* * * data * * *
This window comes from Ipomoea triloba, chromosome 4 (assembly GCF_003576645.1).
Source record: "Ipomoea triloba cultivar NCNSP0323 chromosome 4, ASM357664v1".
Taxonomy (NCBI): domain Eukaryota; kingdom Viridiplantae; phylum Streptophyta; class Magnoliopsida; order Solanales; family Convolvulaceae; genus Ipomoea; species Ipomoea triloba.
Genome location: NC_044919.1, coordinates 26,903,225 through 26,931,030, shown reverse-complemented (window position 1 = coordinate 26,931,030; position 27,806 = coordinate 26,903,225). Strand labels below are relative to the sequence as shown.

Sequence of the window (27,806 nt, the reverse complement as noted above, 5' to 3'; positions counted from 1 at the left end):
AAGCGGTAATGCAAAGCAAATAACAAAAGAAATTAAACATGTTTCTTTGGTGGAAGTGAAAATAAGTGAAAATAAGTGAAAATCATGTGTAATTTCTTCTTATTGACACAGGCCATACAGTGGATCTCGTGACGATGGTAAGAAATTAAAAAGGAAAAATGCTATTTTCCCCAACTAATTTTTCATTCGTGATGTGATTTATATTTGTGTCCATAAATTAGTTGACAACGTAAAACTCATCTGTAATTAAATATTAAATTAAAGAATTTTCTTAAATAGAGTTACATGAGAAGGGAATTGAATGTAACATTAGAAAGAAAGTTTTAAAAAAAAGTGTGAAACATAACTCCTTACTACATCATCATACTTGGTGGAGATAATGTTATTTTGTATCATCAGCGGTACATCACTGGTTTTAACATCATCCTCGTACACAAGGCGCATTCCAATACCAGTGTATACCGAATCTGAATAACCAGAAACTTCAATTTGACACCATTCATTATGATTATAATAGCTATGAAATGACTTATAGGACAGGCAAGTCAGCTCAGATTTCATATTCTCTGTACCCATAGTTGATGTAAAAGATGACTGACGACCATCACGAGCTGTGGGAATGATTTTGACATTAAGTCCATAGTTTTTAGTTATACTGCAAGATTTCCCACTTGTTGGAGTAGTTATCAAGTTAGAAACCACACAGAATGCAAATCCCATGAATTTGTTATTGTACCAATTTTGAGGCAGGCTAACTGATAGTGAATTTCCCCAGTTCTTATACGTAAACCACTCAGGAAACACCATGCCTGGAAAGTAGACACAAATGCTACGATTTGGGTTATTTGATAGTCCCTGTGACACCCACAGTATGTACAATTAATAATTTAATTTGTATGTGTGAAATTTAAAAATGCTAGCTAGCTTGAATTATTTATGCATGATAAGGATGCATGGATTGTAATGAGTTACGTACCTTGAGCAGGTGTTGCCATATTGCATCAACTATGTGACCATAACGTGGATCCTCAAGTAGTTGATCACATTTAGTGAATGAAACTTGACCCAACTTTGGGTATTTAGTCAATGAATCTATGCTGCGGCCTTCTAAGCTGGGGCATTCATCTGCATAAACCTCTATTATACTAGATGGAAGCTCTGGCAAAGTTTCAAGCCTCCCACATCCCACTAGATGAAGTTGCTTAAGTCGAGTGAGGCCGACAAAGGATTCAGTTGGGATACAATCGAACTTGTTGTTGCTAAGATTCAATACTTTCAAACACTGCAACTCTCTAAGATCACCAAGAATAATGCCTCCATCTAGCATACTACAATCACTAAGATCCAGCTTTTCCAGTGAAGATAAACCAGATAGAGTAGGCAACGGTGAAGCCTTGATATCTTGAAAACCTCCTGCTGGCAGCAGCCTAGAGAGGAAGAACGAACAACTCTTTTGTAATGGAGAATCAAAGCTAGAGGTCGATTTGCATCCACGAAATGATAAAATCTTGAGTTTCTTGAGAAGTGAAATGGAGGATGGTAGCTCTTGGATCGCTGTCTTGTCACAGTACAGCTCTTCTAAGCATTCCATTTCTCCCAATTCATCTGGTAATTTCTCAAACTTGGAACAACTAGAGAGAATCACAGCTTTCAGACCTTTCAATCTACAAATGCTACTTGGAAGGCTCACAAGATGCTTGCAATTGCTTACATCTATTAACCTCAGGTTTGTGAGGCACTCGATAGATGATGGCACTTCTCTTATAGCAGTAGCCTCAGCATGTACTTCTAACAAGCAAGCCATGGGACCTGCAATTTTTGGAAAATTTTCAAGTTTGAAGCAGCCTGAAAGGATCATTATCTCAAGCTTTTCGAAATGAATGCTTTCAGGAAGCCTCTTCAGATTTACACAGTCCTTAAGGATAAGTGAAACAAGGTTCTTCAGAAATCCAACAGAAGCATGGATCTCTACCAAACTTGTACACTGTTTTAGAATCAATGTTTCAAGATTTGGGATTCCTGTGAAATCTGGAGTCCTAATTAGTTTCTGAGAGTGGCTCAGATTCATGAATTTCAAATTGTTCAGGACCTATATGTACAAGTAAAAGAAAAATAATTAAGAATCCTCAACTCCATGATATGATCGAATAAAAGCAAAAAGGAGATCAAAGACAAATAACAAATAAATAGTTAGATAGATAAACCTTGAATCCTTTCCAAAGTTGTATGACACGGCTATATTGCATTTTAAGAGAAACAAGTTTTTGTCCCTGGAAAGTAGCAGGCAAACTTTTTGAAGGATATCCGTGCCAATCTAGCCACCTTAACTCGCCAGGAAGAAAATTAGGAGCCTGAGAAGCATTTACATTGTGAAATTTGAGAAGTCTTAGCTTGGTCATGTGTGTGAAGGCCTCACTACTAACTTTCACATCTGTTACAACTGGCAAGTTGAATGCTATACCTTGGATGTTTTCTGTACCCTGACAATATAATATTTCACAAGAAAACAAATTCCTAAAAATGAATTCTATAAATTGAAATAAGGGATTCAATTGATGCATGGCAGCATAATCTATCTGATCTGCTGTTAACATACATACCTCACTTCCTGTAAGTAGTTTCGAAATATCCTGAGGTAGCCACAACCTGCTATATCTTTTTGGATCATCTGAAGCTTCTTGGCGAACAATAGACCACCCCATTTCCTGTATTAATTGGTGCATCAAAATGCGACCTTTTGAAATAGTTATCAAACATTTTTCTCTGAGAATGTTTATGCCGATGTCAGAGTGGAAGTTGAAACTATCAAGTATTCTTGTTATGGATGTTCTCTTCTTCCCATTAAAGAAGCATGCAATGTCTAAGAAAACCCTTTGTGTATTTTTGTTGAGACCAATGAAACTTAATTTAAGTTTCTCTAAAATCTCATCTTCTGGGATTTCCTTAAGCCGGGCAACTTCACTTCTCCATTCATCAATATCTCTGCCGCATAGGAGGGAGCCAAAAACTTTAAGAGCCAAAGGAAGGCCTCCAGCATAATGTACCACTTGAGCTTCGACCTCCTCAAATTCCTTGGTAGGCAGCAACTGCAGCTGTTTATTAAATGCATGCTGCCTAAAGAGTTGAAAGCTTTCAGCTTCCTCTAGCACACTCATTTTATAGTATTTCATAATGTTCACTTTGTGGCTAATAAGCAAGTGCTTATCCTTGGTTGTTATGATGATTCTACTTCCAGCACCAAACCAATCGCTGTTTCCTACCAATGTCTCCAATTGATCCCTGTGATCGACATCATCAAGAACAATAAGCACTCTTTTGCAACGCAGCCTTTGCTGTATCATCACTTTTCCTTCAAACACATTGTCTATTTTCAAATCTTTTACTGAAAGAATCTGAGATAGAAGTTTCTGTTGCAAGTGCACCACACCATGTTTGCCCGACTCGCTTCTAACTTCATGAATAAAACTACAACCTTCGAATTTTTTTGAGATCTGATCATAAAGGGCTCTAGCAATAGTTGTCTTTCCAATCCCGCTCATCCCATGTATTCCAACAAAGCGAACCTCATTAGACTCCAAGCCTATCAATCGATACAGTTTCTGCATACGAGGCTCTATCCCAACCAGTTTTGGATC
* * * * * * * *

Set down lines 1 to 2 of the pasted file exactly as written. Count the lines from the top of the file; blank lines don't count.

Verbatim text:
This window comes from Ipomoea triloba, chromosome 4 (assembly GCF_003576645.1).
Source record: "Ipomoea triloba cultivar NCNSP0323 chromosome 4, ASM357664v1".